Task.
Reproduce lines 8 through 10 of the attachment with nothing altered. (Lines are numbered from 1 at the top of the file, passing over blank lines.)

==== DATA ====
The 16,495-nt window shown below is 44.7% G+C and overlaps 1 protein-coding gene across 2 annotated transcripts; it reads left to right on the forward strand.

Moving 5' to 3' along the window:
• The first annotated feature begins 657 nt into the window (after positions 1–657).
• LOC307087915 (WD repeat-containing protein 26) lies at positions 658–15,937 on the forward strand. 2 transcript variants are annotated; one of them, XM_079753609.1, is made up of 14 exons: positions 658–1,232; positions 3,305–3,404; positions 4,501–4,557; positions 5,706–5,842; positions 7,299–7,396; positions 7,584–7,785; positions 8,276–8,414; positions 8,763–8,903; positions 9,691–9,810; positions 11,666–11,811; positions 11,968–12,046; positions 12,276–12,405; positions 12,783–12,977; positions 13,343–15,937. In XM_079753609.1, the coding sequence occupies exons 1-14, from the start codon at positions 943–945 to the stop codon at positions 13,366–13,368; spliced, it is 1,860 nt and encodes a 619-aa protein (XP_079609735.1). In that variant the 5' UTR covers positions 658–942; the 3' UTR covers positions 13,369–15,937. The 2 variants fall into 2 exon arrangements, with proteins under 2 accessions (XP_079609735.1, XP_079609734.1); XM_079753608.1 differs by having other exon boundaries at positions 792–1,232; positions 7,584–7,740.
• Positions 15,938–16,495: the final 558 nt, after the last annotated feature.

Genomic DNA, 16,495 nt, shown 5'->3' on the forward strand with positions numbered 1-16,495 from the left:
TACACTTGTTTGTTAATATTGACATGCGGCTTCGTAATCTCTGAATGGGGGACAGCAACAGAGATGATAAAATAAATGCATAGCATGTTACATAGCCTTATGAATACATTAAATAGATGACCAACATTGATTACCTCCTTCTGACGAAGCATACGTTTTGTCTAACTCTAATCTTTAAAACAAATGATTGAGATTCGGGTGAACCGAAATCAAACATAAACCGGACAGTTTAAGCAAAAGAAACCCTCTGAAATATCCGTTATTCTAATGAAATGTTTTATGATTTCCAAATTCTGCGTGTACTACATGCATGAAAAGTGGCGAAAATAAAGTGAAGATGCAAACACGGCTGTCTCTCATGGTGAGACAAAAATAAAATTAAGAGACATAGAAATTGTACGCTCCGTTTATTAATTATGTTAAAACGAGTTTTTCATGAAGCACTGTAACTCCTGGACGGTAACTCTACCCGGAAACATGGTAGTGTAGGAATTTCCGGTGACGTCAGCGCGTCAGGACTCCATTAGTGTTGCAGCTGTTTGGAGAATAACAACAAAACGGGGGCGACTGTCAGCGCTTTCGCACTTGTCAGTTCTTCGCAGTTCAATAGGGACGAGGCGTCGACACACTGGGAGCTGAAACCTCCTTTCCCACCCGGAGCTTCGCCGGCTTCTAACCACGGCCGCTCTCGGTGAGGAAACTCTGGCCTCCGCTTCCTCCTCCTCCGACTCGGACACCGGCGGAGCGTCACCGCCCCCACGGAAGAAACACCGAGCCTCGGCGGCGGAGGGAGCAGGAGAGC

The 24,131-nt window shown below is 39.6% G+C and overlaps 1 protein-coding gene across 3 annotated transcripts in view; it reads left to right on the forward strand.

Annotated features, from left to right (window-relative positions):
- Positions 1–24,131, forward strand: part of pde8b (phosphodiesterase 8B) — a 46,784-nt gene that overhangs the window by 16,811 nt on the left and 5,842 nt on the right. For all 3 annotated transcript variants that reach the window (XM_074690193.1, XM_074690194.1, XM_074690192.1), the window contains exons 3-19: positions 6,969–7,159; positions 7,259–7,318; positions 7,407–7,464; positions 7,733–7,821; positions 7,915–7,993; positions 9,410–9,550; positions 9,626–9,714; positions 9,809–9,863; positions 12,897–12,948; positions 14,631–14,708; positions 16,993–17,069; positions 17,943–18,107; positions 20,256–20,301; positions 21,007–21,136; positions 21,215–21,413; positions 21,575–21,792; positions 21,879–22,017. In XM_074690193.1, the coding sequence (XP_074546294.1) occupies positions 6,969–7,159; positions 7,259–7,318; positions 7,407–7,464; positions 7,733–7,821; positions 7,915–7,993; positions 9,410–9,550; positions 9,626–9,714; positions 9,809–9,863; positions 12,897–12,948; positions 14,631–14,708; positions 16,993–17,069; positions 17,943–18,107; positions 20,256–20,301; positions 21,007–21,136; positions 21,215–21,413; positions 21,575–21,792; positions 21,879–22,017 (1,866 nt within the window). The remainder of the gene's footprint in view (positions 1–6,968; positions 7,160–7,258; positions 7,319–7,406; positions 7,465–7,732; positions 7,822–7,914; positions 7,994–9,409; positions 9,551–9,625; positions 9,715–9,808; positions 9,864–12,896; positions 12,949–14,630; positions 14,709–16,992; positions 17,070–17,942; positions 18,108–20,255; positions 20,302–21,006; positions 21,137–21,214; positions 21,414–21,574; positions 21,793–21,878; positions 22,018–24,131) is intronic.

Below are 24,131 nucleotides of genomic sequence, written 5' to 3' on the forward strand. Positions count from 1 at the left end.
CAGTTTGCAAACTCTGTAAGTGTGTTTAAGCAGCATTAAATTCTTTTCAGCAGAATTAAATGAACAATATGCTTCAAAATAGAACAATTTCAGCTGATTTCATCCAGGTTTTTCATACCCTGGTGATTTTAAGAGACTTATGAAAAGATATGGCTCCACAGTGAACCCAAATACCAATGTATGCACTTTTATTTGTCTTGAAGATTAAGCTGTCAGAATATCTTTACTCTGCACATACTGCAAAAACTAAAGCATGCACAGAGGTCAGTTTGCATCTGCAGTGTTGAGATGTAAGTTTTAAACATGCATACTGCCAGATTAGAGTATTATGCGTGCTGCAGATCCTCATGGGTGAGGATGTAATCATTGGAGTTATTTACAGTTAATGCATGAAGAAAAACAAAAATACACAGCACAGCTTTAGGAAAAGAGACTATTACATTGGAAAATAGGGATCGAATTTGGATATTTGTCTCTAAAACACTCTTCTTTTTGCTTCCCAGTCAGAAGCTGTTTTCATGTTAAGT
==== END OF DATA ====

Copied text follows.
The 24,131-nt window shown below is 39.6% G+C and overlaps 1 protein-coding gene across 3 annotated transcripts in view; it reads left to right on the forward strand.

Annotated features, from left to right (window-relative positions):
- Positions 1–24,131, forward strand: part of pde8b (phosphodiesterase 8B) — a 46,784-nt gene that overhangs the window by 16,811 nt on the left and 5,842 nt on the right. For all 3 annotated transcript variants that reach the window (XM_074690193.1, XM_074690194.1, XM_074690192.1), the window contains exons 3-19: positions 6,969–7,159; positions 7,259–7,318; positions 7,407–7,464; positions 7,733–7,821; positions 7,915–7,993; positions 9,410–9,550; positions 9,626–9,714; positions 9,809–9,863; positions 12,897–12,948; positions 14,631–14,708; positions 16,993–17,069; positions 17,943–18,107; positions 20,256–20,301; positions 21,007–21,136; positions 21,215–21,413; positions 21,575–21,792; positions 21,879–22,017. In XM_074690193.1, the coding sequence (XP_074546294.1) occupies positions 6,969–7,159; positions 7,259–7,318; positions 7,407–7,464; positions 7,733–7,821; positions 7,915–7,993; positions 9,410–9,550; positions 9,626–9,714; positions 9,809–9,863; positions 12,897–12,948; positions 14,631–14,708; positions 16,993–17,069; positions 17,943–18,107; positions 20,256–20,301; positions 21,007–21,136; positions 21,215–21,413; positions 21,575–21,792; positions 21,879–22,017 (1,866 nt within the window). The remainder of the gene's footprint in view (positions 1–6,968; positions 7,160–7,258; positions 7,319–7,406; positions 7,465–7,732; positions 7,822–7,914; positions 7,994–9,409; positions 9,551–9,625; positions 9,715–9,808; positions 9,864–12,896; positions 12,949–14,630; positions 14,709–16,992; positions 17,070–17,942; positions 18,108–20,255; positions 20,302–21,006; positions 21,137–21,214; positions 21,414–21,574; positions 21,793–21,878; positions 22,018–24,131) is intronic.